It is not clear that the UK government will agree to a deal on food, plant and animal standards that would make checks on goods travelling to Northern Ireland unnecessary, Minister for Foreign Affairs Simon Coveney has said.
"It's difficult to be confident on that," Mr Coveney said in Brussels, adding that there were signals that London's position could harden before Westminster breaks up for the summer.
Saying that he did not think it “helpful” that the British had been setting the stage for a “much more robust” stand, he said the reply by London to previous EU offers “was certainly not a generous one”.
An agreement to keep British food, plant and animal standards at the same level as the EU has been proposed as a way to ease the Northern Ireland protocol's application by the European Commission, which says it would get rid of 80 per cent of checks.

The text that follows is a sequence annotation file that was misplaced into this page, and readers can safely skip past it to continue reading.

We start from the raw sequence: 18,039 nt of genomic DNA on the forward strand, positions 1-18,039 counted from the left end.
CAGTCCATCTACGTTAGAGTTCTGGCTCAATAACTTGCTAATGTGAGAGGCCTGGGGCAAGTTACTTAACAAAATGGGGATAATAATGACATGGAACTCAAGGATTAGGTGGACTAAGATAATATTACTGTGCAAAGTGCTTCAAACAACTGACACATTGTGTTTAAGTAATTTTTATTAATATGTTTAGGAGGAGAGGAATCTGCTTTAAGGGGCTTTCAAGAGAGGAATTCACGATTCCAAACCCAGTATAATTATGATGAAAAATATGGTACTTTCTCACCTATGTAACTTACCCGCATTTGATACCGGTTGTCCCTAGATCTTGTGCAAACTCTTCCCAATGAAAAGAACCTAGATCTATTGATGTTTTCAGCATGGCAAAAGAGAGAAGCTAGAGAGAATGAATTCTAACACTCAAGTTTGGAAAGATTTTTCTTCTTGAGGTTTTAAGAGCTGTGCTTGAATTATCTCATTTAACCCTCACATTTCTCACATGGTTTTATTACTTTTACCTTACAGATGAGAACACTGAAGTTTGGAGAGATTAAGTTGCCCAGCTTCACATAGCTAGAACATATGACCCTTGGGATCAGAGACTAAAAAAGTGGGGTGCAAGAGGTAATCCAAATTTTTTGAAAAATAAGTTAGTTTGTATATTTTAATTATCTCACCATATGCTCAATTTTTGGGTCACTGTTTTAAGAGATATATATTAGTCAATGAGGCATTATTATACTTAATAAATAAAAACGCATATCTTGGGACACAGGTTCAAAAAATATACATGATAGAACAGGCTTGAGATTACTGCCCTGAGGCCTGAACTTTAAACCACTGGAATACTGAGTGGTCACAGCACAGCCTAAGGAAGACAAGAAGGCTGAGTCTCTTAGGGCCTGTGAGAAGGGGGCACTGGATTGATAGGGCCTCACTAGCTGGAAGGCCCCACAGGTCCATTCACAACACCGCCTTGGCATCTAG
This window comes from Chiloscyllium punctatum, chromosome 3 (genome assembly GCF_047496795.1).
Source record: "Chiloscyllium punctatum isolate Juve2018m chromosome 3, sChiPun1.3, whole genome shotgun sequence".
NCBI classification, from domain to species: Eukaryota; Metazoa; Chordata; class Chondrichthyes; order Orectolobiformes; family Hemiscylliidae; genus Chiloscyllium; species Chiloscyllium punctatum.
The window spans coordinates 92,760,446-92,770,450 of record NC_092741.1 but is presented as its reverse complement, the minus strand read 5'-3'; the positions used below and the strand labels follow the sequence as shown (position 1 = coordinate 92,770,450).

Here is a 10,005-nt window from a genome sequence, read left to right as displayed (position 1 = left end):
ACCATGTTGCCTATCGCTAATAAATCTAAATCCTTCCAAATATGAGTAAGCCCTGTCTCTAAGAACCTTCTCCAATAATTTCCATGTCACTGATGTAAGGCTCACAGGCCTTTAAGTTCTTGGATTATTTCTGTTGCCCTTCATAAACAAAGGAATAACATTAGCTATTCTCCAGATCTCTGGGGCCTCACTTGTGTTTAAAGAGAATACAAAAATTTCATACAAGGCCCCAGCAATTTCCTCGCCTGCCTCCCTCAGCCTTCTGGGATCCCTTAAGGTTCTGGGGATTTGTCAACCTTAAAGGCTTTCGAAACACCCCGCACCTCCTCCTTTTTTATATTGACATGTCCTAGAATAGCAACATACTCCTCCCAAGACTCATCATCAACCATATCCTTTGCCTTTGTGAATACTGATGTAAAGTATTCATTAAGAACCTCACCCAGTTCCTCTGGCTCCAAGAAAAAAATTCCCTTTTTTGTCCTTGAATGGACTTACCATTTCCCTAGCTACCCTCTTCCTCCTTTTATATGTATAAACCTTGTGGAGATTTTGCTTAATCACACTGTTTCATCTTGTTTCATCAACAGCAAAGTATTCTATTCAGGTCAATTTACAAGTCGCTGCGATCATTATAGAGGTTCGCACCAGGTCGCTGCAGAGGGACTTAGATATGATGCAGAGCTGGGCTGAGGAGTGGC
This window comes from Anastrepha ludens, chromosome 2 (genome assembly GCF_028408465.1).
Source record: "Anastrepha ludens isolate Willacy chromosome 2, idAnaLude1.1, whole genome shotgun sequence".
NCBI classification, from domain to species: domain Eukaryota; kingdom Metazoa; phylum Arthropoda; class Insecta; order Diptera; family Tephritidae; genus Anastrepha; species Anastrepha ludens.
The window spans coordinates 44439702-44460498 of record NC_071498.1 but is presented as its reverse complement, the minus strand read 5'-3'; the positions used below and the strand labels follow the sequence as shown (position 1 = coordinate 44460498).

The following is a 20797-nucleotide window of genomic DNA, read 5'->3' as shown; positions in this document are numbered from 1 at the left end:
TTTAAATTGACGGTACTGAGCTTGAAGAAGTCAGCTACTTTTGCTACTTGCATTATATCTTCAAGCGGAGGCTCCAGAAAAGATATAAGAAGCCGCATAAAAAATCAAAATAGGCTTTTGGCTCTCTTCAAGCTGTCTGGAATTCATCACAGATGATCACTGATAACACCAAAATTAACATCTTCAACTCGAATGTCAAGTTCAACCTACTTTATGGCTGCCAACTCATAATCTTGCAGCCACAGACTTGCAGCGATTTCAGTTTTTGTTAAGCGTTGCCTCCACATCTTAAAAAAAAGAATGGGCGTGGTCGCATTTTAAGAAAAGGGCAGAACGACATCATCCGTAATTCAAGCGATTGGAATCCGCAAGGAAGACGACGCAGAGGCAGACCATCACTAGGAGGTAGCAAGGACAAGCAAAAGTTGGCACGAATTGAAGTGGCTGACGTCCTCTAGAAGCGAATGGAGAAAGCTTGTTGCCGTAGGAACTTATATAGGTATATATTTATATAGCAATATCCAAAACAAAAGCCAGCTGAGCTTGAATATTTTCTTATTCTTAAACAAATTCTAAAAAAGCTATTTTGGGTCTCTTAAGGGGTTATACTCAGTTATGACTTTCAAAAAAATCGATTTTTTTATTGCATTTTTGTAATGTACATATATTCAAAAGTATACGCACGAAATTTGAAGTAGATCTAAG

Taoiseach Micheál Martin is due to speak with prime minister Boris Johnson in coming days and he will hopefully be briefed on the UK government's plans, said Mr Coveney.
“I would strongly encourage the UK government not to take unilateral action and instead to work with the European Commission,” Mr Coveney said, adding that businesses needed predictability.
Separately, EU foreign ministers lunched with Israel's new foreign minister, Yair Lapid, who was visiting Brussels in a bid to smooth relations with the bloc left strained during Binyamin Netanyahu's premiership.
"It was a blunt and direct discussion, certainly from an Irish perspective," Mr Coveney said. Ireland wants a close relationship with Israel, he added, but it must be "honest" about its concerns about Israeli policy towards Palestinians.
Real progress will be difficult to make “ until settlement expansion stops, until demolitions in the Occupied Territories stop, until forced evictions stop”, the Minister told his Israeli counterpart.